Urgh. Brings back memories of grading an upper-level undergrad class in a subject I'd never even taken a single course in. Without help from the prof--no key, and don't bug me kid; I've got work to do.

It's just like taking the class, without attending lecture, and having to be entirely right on the homework (no partial credit when you're the grader!).

Anonymous said...

They say the best way to learn something is to teach it:)

Margaret said...

I have seen some profs teach who can be extremely self-deprecating and yet it only seems to make them more popular and reinforce their godlike status with the students. Other profs who admit to not knowing stuff seem to be treated much more punitively.

If the students are convinced you are a star, then admitting a lack of knowledge doesn't hurt and often helps because it makes you more human.

There seem to be lots of bias/perception issues wound up in this. Professors of a certain age, gender, manner of dress, etc etc. are more likely to be viewed as the rockstars who can admit they don't know everything.

Kim said...

I can think of one situation in which I would want to be honest about my experience teaching the course: when the student had gone on to grad school, and was likely to go through the same thing in the future. That's different from this story (I assume, at least, because your colleague didn't remember the former student's name). But in the case of a former student who's in the process of turning into a colleague, I think it's valuable to let them know that we're not all-knowing gods, so that they've got those stories to help them get through their first uncertain times teaching.

Anonymous said...

As someone who is often-self deprecating in a similar fashion I would say that it mostly reinforces the good opinion that students have of you. It is a way of making a connection with your students, and in reality it has little to do with how well you really understand the subject. Whether it's ethical/correct to do or not is another question.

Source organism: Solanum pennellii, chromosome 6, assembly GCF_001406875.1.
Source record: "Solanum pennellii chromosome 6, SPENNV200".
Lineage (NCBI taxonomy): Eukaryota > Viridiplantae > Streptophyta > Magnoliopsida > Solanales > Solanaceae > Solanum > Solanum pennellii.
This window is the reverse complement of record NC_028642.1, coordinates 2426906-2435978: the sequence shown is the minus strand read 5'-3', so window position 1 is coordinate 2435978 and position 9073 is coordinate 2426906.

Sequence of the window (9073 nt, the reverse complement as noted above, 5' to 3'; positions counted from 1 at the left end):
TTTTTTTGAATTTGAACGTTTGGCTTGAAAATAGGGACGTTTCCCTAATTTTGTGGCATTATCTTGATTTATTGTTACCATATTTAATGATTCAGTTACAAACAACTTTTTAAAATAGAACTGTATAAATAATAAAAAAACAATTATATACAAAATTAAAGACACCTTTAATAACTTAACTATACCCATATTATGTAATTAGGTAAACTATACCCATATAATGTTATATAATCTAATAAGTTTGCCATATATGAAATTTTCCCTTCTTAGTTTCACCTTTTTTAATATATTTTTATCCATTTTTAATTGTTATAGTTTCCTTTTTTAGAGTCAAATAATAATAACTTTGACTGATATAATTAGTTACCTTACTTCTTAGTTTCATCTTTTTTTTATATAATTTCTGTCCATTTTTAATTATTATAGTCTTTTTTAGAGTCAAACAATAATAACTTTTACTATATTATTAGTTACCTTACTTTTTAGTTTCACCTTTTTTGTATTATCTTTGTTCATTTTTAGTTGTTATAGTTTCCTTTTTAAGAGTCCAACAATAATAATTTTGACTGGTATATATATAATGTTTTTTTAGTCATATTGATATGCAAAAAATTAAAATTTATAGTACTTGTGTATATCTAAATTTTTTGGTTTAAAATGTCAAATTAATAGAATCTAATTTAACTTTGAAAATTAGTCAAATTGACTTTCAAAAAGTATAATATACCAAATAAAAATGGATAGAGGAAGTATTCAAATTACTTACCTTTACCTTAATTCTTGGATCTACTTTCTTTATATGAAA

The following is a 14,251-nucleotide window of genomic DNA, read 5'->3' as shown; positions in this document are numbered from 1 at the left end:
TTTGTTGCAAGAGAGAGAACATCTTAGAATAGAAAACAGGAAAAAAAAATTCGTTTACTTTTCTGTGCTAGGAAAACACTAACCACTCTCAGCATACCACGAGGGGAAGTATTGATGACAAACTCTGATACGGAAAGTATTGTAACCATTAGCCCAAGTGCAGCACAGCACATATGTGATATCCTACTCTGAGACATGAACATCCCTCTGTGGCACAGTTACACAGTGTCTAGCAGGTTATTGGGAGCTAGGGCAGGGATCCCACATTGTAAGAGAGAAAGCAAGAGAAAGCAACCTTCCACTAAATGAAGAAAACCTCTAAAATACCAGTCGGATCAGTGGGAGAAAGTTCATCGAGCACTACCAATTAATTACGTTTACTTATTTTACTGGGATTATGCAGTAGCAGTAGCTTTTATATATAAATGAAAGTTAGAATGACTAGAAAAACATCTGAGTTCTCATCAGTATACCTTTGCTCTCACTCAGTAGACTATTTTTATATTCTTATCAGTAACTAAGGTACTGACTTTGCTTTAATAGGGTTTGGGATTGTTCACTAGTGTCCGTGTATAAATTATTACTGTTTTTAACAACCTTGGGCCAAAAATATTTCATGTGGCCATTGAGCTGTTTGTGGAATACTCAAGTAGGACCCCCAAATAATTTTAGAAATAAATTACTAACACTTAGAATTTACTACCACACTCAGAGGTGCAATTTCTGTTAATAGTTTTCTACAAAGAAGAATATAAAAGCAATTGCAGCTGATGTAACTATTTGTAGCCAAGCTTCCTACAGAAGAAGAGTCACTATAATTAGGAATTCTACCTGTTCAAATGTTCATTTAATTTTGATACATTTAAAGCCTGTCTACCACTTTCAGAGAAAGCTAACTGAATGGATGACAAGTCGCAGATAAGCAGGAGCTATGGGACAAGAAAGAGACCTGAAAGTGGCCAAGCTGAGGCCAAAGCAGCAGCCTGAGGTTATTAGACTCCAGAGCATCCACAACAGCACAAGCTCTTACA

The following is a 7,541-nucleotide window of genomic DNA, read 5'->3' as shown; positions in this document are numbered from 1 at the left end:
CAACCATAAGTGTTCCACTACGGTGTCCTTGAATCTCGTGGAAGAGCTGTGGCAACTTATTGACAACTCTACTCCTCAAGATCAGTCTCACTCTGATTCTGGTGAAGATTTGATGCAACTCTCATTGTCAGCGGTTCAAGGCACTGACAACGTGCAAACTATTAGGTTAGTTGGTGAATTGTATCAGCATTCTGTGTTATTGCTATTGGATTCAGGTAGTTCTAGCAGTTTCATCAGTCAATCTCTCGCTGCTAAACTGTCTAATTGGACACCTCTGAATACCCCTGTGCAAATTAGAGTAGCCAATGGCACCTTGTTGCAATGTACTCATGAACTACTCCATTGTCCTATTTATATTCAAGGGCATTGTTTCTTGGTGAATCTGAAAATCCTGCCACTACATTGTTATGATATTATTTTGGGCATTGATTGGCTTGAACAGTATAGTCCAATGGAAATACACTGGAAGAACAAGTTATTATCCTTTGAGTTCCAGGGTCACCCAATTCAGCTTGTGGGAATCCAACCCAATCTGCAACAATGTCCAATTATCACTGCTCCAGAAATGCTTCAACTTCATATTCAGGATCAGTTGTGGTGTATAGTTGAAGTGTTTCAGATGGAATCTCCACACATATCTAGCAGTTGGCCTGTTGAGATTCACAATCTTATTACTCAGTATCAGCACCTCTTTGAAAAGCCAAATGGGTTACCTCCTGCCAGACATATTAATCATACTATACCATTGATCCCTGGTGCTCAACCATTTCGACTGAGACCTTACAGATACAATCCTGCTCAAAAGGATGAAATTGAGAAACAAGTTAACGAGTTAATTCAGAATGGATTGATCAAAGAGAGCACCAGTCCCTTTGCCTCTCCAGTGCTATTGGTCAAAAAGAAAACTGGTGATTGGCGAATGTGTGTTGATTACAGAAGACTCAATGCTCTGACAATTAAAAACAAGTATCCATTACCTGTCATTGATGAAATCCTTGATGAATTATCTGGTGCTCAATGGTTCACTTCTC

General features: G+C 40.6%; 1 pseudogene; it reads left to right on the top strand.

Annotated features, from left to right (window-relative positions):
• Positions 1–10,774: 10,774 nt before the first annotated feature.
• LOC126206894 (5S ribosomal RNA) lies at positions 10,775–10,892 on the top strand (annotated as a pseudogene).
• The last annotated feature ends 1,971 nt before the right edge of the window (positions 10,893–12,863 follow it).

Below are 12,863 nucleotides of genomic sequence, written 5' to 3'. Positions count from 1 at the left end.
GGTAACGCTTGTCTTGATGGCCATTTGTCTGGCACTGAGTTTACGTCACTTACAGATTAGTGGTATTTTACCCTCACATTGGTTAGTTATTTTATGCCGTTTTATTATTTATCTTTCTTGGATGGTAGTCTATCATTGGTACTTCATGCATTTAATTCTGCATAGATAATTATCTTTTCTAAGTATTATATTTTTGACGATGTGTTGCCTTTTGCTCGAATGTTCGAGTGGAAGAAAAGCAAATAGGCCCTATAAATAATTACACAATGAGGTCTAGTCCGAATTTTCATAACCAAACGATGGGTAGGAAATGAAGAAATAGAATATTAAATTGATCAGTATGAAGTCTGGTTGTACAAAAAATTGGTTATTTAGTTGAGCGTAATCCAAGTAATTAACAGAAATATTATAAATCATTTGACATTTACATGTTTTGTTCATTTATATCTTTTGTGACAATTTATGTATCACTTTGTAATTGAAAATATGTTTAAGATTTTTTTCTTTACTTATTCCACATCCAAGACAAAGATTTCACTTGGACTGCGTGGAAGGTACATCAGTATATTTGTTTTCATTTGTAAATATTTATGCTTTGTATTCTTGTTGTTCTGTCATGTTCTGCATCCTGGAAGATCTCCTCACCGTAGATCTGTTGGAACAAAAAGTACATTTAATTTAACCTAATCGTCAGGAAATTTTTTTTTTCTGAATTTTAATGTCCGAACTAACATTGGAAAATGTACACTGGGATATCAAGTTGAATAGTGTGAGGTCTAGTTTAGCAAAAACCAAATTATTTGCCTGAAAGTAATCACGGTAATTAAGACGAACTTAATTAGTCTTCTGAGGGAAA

EliRabett said...

Eli is with Anon 6:17 when he said Urgh. Brings back memories of grading an upper-level undergrad class in a subject I'd never even taken a single course in. Without help from the prof--no key, and don't bug me kid; I've got work to do.

OTOH, try doing it in a language you are just learning and it becomes a real learning experience. You do, however, finish up with a real sense of accomplishment if you do it right. That, and a hell of a sleep deficit.

Maybe the right sort of way to put what your colleague went through to the student is something like: yeah, I was not very familiar with that material myself, it is out of my field of research, but it was an incredible learning experience for me, applying my general understanding to this area and you students made it a very enjoyable time.

engineering girl said...

I think there's a difference between admitting that you're not a god in your field, and selling yourself short and being self-deprecating. I had an instructor once who was very confident, always asking for feedback on her course, and overall a very great instructor. When I told her I really enjoyed her class, she said it was fun to teach, and some things that she wished had gone better. She then asked me what I thought about those things, and we had a nice discussion. She thanked me for my input and said she'd consider it. I thought it was very nice of her to discuss this with me, made me feel like she valued student opinions, and made her seem much more human. But of course, she didn't say things like "oh, I had no clue what I was doing or I really struggled with the class," it was just specific things she felt needed improvement. She also did a lot of things well with the class - and she knew it.